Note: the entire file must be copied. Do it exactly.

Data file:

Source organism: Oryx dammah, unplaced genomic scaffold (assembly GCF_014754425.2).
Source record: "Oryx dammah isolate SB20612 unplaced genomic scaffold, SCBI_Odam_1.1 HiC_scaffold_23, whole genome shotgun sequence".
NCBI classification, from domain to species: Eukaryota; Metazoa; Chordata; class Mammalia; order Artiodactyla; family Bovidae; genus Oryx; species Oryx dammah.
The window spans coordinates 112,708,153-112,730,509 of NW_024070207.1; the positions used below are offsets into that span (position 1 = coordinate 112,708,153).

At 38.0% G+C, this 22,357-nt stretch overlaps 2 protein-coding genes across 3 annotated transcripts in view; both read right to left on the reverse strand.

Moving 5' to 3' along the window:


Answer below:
Source organism: Oryx dammah, unplaced genomic scaffold (assembly GCF_014754425.2).
Source record: "Oryx dammah isolate SB20612 unplaced genomic scaffold, SCBI_Odam_1.1 HiC_scaffold_23, whole genome shotgun sequence".
NCBI classification, from domain to species: Eukaryota; Metazoa; Chordata; class Mammalia; order Artiodactyla; family Bovidae; genus Oryx; species Oryx dammah.
The window spans coordinates 112,708,153-112,730,509 of NW_024070207.1; the positions used below are offsets into that span (position 1 = coordinate 112,708,153).

At 38.0% G+C, this 22,357-nt stretch overlaps 2 protein-coding genes across 3 annotated transcripts in view; both read right to left on the reverse strand.

Moving 5' to 3' along the window: